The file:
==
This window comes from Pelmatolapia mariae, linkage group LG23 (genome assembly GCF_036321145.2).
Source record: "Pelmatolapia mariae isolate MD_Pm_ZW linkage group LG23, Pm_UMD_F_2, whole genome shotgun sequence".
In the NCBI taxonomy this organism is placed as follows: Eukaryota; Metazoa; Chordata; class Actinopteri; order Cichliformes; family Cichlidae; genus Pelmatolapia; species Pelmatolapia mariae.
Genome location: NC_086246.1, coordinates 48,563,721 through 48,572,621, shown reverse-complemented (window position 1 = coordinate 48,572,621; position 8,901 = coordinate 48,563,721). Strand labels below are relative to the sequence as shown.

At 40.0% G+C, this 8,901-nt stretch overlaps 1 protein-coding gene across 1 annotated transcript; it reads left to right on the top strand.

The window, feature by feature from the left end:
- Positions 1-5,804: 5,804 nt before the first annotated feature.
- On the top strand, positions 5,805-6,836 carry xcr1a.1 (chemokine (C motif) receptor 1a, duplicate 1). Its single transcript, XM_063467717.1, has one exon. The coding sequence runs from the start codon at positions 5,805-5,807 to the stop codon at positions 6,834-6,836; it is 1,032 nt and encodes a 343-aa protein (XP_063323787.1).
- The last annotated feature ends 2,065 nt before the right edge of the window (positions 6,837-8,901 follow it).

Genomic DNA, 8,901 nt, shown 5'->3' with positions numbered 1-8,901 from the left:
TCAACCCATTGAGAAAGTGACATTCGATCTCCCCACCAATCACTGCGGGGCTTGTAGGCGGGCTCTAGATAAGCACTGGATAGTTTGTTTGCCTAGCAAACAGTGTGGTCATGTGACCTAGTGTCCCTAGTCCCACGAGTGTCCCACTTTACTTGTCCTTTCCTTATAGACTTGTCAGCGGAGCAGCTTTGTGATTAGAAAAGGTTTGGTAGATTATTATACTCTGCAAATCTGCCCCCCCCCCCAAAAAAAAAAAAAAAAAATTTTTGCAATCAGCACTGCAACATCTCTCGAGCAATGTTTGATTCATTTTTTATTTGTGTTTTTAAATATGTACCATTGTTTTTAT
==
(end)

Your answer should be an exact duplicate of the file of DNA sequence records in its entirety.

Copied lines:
This window comes from Pelmatolapia mariae, linkage group LG23 (genome assembly GCF_036321145.2).
Source record: "Pelmatolapia mariae isolate MD_Pm_ZW linkage group LG23, Pm_UMD_F_2, whole genome shotgun sequence".
In the NCBI taxonomy this organism is placed as follows: Eukaryota; Metazoa; Chordata; class Actinopteri; order Cichliformes; family Cichlidae; genus Pelmatolapia; species Pelmatolapia mariae.
Genome location: NC_086246.1, coordinates 48,563,721 through 48,572,621, shown reverse-complemented (window position 1 = coordinate 48,572,621; position 8,901 = coordinate 48,563,721). Strand labels below are relative to the sequence as shown.

At 40.0% G+C, this 8,901-nt stretch overlaps 1 protein-coding gene across 1 annotated transcript; it reads left to right on the top strand.

The window, feature by feature from the left end:
- Positions 1-5,804: 5,804 nt before the first annotated feature.
- On the top strand, positions 5,805-6,836 carry xcr1a.1 (chemokine (C motif) receptor 1a, duplicate 1). Its single transcript, XM_063467717.1, has one exon. The coding sequence runs from the start codon at positions 5,805-5,807 to the stop codon at positions 6,834-6,836; it is 1,032 nt and encodes a 343-aa protein (XP_063323787.1).
- The last annotated feature ends 2,065 nt before the right edge of the window (positions 6,837-8,901 follow it).

Genomic DNA, 8,901 nt, shown 5'->3' with positions numbered 1-8,901 from the left:
TCAACCCATTGAGAAAGTGACATTCGATCTCCCCACCAATCACTGCGGGGCTTGTAGGCGGGCTCTAGATAAGCACTGGATAGTTTGTTTGCCTAGCAAACAGTGTGGTCATGTGACCTAGTGTCCCTAGTCCCACGAGTGTCCCACTTTACTTGTCCTTTCCTTATAGACTTGTCAGCGGAGCAGCTTTGTGATTAGAAAAGGTTTGGTAGATTATTATACTCTGCAAATCTGCCCCCCCCCCCAAAAAAAAAAAAAAAAAATTTTTGCAATCAGCACTGCAACATCTCTCGAGCAATGTTTGATTCATTTTTTATTTGTGTTTTTAAATATGTACCATTGTTTTTAT